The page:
people at church donated unused hotel points for us to be able to stay for however long this expedition was going to take. our community was completely behind us in finding the answers we needed. this gave us so much confidence as we headed off to the great white north, knowing that people were supporting us in a multitude of ways, including fervent prayer.
when we pulled into rochester, it was hard to settle in. probably most of it had to do with nerves, but it was peculiar how this entire town seemed to be filled with sick people. it seemed like a cruel joke to send sick people to minnesota in the middle of winter to get help. the first several days that we were there in late january, the average high temperature was -10 degrees. it was miserable.
the day of our first appointment, we left early to make sure we could find where we needed to be. the mayo clinic is a gigantic facility, that felt completely overwhelming to both of us. thankfully, we found where we needed to be in enough time. we checked in at the counter, and they gave us one of those light-up coaster looking pagers that you get when there is a wait at applebee's. we found a couple of seats together amongst the crowd of sick people. alisha looked so panicked, she revealed that she did not want to be there, that we could go now. i assured her that this was exactly where we needed to be.
after a grueling wait, our pager finally went off and we were promptly taken back into a room where we were told that a doctor would be with us shortly. it was good to be away from the crowd, it really seemed to put alisha at ease. finally the doctor came in. he introduced himself to us as dr. arkin (full disclosure, his name isn't dr. arkin... but he kinda looked like 55 year old version of alan arkin, so i am going to use that name. as you will learn shortly, i probably do not have kind things to say about him, so it's best if i don't use his real name).
dr. arkin sat down, informed us that we would only have 15 minutes together, and then asked us to let him know what problem he could help us with. this irked me a bit because we had to send our files up to the clinic before they would agree to see us, so it felt like he should already know what is going on from dr. presti. it was obvious how busy the clinic was, so i assumed that he probably did not have time to read everyone's file ahead of time.
we gave him our quickest and best rundown of what was going on with alisha while he took notes. he did not seem surprised or even curious about anything that we were sharing. after he had heard enough, he began to ask her some questions about her history. i couldn't really help her on that stuff, so i mainly stayed quiet. she explained that her mom and dad probably should not have been in the same state, let alone having children because their DNA wasn't a good match. i thought that was really witty, so i laughed out loud. dr. arkin did not find that funny and gave me a look that put me in my place. what she was trying to setup is that her sister had some really strange health problems as well. her's are very different from alisha's, but it's significant intel none-the-less.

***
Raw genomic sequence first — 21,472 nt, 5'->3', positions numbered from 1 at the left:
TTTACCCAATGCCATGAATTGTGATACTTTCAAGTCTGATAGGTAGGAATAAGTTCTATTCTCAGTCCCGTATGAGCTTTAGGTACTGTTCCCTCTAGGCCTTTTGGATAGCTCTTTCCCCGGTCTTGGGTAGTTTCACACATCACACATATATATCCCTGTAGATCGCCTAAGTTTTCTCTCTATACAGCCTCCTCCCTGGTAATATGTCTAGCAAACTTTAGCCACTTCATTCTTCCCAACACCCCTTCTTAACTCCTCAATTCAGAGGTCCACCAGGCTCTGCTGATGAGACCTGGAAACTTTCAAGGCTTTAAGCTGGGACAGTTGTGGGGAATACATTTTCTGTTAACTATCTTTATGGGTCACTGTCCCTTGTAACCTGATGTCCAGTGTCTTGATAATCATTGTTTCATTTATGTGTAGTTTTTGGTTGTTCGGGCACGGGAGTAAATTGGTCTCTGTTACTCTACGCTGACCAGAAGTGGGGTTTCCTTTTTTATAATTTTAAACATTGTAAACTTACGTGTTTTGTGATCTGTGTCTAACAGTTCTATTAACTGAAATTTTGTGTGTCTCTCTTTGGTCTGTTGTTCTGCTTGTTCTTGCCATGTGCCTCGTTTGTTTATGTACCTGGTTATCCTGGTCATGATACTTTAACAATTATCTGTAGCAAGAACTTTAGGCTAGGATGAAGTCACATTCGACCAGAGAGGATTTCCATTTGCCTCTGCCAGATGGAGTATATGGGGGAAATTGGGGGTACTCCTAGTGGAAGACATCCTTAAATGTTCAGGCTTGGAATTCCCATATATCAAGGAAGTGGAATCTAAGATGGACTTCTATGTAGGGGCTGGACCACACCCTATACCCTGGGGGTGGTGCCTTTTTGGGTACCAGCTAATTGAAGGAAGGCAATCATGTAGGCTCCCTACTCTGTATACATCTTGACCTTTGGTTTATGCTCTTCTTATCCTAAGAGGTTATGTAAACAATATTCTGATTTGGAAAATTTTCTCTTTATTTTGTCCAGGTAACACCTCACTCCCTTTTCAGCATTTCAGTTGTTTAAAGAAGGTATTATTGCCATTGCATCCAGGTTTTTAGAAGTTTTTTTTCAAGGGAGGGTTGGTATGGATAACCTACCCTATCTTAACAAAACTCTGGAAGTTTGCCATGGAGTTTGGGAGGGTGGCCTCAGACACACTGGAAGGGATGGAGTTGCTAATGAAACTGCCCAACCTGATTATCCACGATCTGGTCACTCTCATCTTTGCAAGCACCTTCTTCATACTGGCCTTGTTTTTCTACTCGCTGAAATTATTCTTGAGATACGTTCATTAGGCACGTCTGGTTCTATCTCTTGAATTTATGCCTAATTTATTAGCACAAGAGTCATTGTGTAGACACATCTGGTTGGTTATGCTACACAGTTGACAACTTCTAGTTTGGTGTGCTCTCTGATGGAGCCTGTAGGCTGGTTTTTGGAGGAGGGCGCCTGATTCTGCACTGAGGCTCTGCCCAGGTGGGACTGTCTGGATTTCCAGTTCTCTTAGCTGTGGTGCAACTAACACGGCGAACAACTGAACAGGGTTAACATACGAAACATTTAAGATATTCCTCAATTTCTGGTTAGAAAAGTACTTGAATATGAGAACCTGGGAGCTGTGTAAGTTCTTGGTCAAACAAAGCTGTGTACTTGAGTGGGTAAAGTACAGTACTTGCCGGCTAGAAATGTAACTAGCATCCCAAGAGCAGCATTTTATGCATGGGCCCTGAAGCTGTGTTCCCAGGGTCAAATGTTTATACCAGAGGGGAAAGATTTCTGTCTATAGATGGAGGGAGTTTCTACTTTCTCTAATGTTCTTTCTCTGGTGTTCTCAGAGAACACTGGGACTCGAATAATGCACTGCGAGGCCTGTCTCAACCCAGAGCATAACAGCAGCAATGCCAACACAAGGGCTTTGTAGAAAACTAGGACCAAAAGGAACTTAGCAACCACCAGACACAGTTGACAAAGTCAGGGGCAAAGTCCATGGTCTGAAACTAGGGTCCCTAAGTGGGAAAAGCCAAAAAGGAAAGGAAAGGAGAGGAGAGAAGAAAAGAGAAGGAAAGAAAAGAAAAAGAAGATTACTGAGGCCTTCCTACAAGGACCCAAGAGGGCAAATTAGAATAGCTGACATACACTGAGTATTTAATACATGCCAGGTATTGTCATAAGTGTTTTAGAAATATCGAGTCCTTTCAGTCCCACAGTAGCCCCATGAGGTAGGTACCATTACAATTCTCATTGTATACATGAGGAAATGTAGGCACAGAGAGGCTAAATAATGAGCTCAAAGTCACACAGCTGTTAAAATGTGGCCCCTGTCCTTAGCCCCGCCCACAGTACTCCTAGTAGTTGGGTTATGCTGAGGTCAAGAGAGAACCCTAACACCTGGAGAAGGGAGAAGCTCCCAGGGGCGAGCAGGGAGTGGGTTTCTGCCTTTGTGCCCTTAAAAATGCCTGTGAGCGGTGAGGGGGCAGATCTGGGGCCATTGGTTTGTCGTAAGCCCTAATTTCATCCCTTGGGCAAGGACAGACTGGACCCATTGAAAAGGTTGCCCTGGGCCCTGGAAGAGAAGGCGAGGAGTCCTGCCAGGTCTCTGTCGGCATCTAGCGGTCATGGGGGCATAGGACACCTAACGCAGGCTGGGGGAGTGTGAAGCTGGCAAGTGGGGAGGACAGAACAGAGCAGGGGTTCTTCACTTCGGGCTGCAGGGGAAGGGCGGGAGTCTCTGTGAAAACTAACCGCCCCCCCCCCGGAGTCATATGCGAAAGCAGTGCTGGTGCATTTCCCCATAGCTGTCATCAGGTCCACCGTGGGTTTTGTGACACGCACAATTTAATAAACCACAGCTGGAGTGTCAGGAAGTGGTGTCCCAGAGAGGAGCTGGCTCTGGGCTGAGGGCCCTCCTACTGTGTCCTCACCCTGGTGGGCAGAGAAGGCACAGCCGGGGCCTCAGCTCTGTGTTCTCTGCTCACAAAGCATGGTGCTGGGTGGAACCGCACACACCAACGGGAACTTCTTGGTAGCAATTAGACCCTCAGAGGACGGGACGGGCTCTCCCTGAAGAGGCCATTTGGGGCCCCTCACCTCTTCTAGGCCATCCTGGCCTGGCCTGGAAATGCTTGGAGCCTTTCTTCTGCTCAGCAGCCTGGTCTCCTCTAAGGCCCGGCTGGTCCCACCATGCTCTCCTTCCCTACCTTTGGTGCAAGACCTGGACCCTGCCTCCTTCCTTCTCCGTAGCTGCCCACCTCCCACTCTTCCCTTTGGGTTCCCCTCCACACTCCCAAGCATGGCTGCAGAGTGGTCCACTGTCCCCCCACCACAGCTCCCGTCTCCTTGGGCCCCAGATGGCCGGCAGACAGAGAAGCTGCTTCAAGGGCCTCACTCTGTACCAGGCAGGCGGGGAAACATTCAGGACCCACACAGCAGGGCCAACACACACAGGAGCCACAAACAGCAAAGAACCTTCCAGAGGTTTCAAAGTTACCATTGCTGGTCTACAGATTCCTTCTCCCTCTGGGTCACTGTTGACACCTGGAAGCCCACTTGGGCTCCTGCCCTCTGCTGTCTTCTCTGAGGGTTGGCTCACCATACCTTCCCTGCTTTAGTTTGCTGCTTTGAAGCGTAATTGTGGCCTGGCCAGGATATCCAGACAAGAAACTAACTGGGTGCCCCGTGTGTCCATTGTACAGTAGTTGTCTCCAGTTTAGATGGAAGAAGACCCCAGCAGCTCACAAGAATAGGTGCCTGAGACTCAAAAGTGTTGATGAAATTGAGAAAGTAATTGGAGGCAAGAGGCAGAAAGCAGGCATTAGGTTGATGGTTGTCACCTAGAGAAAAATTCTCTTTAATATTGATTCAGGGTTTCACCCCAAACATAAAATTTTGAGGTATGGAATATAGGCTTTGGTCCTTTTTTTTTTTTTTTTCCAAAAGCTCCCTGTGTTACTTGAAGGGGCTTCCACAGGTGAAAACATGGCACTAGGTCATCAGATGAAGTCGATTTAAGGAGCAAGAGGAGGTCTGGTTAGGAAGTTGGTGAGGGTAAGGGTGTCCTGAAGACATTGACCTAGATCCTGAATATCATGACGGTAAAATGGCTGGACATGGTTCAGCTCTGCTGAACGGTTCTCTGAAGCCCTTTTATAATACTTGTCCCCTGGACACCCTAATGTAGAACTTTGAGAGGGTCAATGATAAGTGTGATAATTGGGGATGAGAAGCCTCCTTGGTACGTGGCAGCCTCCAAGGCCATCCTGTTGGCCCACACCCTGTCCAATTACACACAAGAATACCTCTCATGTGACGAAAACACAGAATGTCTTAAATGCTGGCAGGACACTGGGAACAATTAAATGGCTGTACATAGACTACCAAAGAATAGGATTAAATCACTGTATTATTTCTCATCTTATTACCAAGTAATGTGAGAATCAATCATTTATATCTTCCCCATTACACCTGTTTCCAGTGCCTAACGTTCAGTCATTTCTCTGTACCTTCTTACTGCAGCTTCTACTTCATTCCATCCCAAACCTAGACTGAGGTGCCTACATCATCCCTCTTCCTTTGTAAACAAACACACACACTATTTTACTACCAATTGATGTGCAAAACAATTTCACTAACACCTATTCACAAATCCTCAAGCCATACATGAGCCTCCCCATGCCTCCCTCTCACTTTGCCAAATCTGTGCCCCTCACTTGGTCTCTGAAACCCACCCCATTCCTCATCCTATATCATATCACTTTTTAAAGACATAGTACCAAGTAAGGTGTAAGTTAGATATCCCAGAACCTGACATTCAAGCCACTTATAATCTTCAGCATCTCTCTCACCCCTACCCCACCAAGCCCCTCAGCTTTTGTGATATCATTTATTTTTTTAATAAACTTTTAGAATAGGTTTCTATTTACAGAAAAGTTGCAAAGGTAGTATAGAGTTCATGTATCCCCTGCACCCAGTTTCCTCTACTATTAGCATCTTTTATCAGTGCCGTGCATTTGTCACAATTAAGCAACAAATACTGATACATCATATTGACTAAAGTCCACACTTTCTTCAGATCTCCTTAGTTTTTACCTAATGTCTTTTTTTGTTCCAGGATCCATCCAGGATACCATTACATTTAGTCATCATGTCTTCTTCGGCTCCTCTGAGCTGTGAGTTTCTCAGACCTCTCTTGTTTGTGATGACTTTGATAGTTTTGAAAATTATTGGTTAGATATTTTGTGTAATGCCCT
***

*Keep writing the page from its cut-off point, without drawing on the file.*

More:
he asked her a few other routine questions about her education, current living situation, and relationship with her mom and dad. it all seemed to go fine, he just needed to unveil a plan of getting tests done and meetings with other doctors. he clicked around in a computer for a couple of minutes and then handed us a printout of a schedule. he told us that there were going to be about a dozen or so tests and doctor meetings that he wanted her to do over the next few weeks. most of the tests had awful names like anorectal manometry. it was hard to look at that list and imagine the gamut of terribleness that she was about to experience. the toughest part was that i was not going to be able to be with her during the majority of these tests. only a couple of them were scheduled immediately and could be done on the same visit, but she would have to come back with other people who could afford the time up there.
before we left to head back down to st. louis, we met with dr. arkin's fellow (another doctor who worked beneath him), and he suggested that she make some adjustments to the schedule based on the results that we already coming back on the first couple of tests. i was impressed by the recognition of what was going on, they didn't like what they were seeing so they decided to call an audible and change the plans! the big thing that they added was a therapy called biofeedback. which is basically coaching on how to control your bodily functions. we agreed that this would be something she could add to the schedule for when she came back up.
the drive back down to st. louis was hard for us— she was going to come back up to the clinic within a few days and she was scared about all the things they wanted her to do, i really felt like i was letting her down. also, it's hard to imagine, but there was no facetime back then... the first iphone was not even a thing at that point. i would obviously call her a ton, but i knew that i needed to shower her with letters on a daily basis. that's what people did before smartphones, they wrote letters. it was crazy back then!
after she left with her sister to head back up to minnesota, i listened to the same cd on constant repeat. the album beneath medicine tree by a band named copeland gave words to a lot of the things i was feeling during that time. the lead singer wrote many of these songs during the midst of his girlfriend recovering from an illness that hospitalized her. the words captured a pain from having no control to help like nothing i had ever heard before. so, with every letter i wrote alisha, i included a lyric from that album that we both loved, but probably hadn't connected with to that level previously.